A public inquiry commission into the imposition of an unprecedented emergency in Canada last year has said the Government met the threshold for such action, which followed occupation of the capital Ottawa by the so-called Freedom Convoy protesting against COVID-19-related vaccine mandates.
However, it also found that Canadian Prime Minister Justin Trudeau’s description of the protestors as a “fringe minority” may have aggravated the situation.
The Public Order Emergency Commission was led by Justice Paul Rouleau and it released its report on Friday, after it was tabled in the House of Commons.
“Lawful protest descended into lawlessness, culminating in a national emergency,” the Commissioner stated in the report. The protests began in late January and continued into February before the Emergency Act was enforced for the first time in Canadian history on February 14, 2022.
However, Rouleau also noted that Trudeau’s use of the term “fringe minority” may have “served to energize the protesters, hardening their resolve and further embittering them toward government authorities.”
r job as a government is always to keep people safe, and invoking the Emergencies Act was the necessary thing to do to protect people.”
Speaking to the media in Ottawa, Trudeau regretted his choice of words in the “fringe minority” remark. “I wish I had phrased it differently,” he said, adding, “If I chose my words more carefully, things would have been easier.”
“Invocation of the Emergencies Act is a drastic move, but it is not a dictatorial one,” Rouleau wrote in the report.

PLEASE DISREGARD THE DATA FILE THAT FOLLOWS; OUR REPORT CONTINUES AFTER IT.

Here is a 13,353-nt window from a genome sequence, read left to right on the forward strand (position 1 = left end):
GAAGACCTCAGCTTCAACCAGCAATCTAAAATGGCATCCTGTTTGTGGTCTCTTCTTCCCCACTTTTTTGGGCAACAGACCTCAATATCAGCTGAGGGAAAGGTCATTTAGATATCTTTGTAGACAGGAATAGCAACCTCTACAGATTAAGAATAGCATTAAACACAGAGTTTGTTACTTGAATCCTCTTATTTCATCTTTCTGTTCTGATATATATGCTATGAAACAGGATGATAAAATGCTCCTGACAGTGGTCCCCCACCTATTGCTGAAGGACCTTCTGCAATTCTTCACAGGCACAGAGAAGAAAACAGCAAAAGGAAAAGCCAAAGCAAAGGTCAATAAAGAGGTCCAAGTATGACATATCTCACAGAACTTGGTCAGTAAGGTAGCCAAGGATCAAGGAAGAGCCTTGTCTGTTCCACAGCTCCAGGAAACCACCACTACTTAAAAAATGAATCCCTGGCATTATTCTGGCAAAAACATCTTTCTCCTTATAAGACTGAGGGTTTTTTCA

However, in a statement issued by the Commission, he tempered the message, as he said, “I do not come to this conclusion easily, as I do not consider the factual basis for it to be overwhelming. Reasonable and informed people could reach a different conclusion than the one I have arrived at,” he added.
The Canadian Civil Liberties Association, which is challenging the emergency in court, noted in a statement, “We launched a judicial review precisely because we believed that would be the best venue to test the government’s claims about the legality of using the Emergencies Act.”
CCLA’s Director of Fundamental Freedoms Cara Zwibel said “we disagree with the Commissioner’s conclusion that the legal threshold for invoking the Act was met.”
While the emergency had been passed in the House of Commons, with the support of the New Democratic Party led by Jagmeet Singh, it was withdrawn nine days later even before it could be addressed in the Senate.